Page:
The Aftermarket Hits a Sweet Spot Surge
July 15, 2021—Just over halfway through the year, 2021’s already been a wild ride for the aftermarket. In the wake of a global pandemic the prices of used cars are surging as consumers flock to buy their own “personal PPP” and rush hour’s returned as drivers across the country venture back out on familiar daily commutes and embark on lengthy road trips.
So, after a year filled with transition, what’s changed in terms of the factors that shape the modern aftermarket? Experian Automotive’s recently released 2021 Q1 Market Trends Review takes a closer look.
While the report covers everything from U.S. vehicles in operation (VIO) change by model year (MY) to electric vehicle registration market share, a few notable findings stood out.
New vehicle registrations increased 20 percent in Q1 compared to 2020 and used vehicle registrations increased over 25 percent.
There was a noticeable shift in new vehicle registrations by generation. Generation X made up the largest segment of new vehicle buyers in Q1, growing significantly from 29.3 percent in 2020 to 32 percent in 2021, and millennials buyers decreased slightly from 27.8 to 27.3 percent.
But perhaps the report’s biggest takeaway for repair shop owners? The aftermarket sweet spot has grown 7.2 percent year-over-year.
For more insight on what the report’s insights could mean for the aftermarket in the months and years ahead Ratchet+Wrench checked in with Experian’s senior automotive consultant Marty Miller.
How long can we expect to see this new sweet spot growth last?
In analyzing the data from Q1 we saw many of the trends we’d predicted hold true and come to fruition, including the growth of that aftermarket sweet spot—or the vehicle that will start to be in need of some major repairs in the six to 12-year age range—and based on our analysis, we predict we’ll continue to see growth in that metric for the next three years. That’s three years of big growth opportunities for aftermarket businesses and service opportunities for repair shops. That being said, present day challenges like the ongoing chip shortage could have an impact in the near future.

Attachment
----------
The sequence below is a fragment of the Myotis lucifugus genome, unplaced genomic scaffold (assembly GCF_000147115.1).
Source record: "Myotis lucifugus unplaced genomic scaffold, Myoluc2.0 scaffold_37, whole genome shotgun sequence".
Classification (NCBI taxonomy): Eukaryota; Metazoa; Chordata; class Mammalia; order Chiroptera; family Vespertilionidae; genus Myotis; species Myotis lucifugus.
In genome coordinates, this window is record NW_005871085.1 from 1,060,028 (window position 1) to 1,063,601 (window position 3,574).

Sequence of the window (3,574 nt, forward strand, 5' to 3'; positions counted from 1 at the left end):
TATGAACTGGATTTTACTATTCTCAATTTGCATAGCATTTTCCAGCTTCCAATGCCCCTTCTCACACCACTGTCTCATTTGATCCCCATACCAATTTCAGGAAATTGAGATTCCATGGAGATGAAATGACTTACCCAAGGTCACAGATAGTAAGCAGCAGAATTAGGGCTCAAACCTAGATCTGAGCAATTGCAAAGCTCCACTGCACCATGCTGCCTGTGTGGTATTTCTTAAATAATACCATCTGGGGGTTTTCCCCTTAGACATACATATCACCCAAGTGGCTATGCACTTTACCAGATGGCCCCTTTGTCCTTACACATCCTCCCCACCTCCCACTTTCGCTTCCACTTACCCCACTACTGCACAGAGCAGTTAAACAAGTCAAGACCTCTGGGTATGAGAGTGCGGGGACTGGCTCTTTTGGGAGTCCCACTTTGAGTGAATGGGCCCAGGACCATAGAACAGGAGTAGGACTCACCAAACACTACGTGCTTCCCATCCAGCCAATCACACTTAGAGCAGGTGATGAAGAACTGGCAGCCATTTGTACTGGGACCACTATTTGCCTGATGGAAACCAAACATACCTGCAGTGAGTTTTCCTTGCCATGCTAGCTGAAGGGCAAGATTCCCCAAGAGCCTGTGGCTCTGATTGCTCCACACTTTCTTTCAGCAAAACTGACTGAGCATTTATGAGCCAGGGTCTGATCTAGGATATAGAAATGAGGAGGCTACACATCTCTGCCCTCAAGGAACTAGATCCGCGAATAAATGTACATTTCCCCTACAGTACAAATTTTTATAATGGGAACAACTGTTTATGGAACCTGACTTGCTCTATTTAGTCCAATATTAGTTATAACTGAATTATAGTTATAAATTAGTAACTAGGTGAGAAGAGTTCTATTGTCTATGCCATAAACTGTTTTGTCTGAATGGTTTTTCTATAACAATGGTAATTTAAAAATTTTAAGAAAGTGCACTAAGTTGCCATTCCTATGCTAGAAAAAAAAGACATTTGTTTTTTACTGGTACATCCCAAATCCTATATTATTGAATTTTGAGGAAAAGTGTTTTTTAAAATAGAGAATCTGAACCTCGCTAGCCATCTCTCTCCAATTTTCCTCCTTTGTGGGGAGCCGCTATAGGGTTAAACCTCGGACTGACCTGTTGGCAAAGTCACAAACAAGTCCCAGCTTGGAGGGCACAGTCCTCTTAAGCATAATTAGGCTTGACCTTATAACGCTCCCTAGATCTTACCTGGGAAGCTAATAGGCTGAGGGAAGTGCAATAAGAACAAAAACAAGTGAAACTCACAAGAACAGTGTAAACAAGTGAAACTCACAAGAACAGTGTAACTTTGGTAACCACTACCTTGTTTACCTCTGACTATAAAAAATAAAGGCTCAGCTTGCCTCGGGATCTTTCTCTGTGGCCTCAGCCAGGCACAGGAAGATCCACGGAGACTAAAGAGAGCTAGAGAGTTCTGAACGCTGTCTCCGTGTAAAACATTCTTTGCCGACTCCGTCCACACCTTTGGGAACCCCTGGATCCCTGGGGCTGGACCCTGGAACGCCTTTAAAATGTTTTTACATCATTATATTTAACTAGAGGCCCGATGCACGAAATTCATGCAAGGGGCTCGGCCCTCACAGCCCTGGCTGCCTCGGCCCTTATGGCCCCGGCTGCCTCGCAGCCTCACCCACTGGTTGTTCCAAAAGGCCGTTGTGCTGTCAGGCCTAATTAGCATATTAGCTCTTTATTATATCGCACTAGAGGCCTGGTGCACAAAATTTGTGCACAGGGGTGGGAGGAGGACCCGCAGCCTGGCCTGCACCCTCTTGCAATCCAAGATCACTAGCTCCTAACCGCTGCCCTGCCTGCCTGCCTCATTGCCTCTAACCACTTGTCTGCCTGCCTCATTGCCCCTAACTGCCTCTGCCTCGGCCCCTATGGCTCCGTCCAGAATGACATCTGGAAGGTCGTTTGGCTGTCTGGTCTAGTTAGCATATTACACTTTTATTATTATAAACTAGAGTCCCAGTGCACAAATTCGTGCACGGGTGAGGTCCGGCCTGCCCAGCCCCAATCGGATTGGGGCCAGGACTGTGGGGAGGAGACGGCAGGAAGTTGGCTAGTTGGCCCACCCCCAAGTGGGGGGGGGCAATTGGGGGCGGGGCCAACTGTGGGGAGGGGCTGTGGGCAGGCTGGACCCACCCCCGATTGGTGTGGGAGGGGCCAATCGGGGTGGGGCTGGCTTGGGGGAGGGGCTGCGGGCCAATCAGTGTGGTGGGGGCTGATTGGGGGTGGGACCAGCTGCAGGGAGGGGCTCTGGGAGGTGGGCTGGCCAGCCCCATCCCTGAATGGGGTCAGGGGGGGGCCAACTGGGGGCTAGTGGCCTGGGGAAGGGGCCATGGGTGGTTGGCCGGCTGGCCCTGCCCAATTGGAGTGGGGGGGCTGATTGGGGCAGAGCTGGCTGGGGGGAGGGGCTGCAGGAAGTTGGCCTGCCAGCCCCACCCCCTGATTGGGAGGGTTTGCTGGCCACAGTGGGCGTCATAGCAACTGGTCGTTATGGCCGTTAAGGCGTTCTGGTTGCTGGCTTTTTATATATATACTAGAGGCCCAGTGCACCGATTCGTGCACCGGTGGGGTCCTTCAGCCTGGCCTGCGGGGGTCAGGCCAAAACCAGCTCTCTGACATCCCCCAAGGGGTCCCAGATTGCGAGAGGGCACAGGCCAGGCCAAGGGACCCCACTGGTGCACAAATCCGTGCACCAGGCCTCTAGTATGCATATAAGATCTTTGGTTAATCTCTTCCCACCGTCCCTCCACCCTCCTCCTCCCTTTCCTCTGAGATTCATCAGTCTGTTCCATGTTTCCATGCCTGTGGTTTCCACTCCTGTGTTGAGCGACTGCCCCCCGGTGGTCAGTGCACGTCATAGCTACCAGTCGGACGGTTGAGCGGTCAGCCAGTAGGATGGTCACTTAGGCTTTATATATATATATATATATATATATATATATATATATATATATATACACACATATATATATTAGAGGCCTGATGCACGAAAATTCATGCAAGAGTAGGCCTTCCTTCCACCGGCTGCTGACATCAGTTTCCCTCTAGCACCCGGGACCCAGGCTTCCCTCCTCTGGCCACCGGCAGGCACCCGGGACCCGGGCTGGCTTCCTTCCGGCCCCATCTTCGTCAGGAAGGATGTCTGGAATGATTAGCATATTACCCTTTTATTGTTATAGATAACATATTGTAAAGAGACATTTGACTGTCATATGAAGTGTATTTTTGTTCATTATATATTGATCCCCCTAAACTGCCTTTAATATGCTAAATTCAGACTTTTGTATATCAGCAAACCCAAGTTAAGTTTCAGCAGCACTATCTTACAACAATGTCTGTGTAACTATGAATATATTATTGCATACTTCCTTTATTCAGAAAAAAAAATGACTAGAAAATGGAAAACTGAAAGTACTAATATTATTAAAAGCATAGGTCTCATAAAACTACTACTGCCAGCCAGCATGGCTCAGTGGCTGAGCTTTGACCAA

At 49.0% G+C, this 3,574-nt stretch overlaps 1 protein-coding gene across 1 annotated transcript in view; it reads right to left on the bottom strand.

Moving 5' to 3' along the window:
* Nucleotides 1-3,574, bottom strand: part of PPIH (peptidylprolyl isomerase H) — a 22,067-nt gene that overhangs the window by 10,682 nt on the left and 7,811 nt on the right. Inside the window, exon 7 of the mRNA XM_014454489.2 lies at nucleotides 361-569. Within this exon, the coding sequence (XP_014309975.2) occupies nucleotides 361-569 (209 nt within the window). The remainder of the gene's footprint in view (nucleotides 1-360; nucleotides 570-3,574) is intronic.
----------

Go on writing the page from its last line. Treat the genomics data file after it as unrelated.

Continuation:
How does today’s growth compare to spikes the industry’s experienced in the past?
Looking back through past data, we were able to see that there was a similar peak the industry experienced back in 2008 that relates most closely to what we’re anticipating today and going forward.
Back in 2011 we actually reached a sweet spot volume of 104 million vehicles and today we’re currently sitting at 94 million. We may currently be trailing that high by 10 million vehicles, but I expect that in the next few years our sweet spot peak will have reached higher than that 104 million to fall in the 106 million or 107 million range.
What’s likely to follow that growth?
A few years down the road we’re likely to start seeing a slight decline with consideration for some of the major global events that have impacted the industry in the last year or so alone—events like the chip shortage and a global pandemic are going to leave a mark—but we don’t expect to see those effects immediately, so the larger impact is likely to come further down the line, whatever that might look like.